Darren has been WEAU’s chief meteorologist since March of 2011. He previously was the chief meteorologist at the NBC affiliate in Lima, Ohio and now has more than 15 years of broadcast experience with more than 20 years as a professional meteorologist. He was born and raised in New Britain, Connecticut (the home of Stanley Tools!), having lived much of his life in New England. A career change into broadcast meteorology prompted the move west and now he considers the Chippewa Valley home.
His passion for weather came at a fairly young age with some of the extreme weather events New England can bring, from nor’easters to hurricanes and it drove him to pursue a career in meteorology. He received his BS in atmospheric science from Central Connecticut State University and earned a certification in broadcasting from the Connecticut School of Broadcasting. In 2009 he earned the prestigious CBM certification (#363) from the American Meteorological Society which recognizes professional broadcast meteorologists for their technical competence and ability to provide informational and explanatory value in their weather forecasts. In 2019 he won the Wisconsin Broadcasters Association award for best weathercast in small market television.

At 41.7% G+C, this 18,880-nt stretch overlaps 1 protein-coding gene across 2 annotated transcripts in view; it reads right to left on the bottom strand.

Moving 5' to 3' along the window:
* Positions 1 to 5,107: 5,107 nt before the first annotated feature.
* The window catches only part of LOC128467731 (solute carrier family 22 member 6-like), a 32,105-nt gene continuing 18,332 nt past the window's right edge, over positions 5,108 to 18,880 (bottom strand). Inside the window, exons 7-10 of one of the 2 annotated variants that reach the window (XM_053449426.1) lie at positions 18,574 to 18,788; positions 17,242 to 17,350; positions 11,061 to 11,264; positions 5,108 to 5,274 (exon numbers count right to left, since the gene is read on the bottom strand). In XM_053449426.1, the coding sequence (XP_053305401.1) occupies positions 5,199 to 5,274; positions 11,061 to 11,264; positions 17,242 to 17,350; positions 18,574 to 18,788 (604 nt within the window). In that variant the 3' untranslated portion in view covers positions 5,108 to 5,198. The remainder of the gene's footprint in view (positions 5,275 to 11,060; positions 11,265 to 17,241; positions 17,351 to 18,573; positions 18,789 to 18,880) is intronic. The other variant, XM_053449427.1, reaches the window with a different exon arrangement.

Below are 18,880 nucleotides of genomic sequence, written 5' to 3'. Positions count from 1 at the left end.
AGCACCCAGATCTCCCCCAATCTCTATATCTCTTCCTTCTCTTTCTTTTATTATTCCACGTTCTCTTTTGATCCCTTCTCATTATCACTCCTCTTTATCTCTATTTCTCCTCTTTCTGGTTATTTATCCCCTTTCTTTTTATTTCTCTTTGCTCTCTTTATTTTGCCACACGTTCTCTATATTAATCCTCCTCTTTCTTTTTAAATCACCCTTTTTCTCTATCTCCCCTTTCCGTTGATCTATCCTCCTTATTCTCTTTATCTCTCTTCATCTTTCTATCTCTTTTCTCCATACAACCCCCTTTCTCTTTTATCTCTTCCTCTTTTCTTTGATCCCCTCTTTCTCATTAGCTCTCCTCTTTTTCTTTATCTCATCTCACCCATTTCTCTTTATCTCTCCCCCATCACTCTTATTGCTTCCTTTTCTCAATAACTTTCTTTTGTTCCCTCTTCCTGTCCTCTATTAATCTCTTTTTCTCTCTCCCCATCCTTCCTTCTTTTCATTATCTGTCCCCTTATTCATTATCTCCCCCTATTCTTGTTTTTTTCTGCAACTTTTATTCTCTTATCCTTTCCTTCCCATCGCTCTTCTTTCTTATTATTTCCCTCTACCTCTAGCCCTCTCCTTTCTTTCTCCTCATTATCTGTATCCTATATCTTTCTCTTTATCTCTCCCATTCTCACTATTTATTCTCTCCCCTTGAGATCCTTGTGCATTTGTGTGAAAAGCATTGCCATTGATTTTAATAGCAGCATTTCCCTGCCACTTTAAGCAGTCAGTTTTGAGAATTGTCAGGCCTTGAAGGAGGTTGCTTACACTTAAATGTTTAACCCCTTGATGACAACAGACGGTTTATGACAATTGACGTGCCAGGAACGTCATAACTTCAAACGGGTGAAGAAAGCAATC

While in Wisconsin he has covered the state’s longest track tornado on record, which was classified as an EF-3 when it tore through Barron County in May of 2017, and more recently the EF-3 that passed through the town of Wheaton in September of 2019. He also got us through the record breaking winter of 2018-2019 which brought the all-time snowiest month (February) and season on record!
Even when Darren isn’t working he still has a habit of checking out the sky, day or night, as he also enjoys astronomy. When the weather is nice, his hobbies take him outdoors for photography, gardening, tennis and bike riding. He also has quite a video game collection for those inside days.
Darren is a father of two teenagers who have grown up in the Eau Claire school system and a fur-dad to a very cute Shiba-Inu.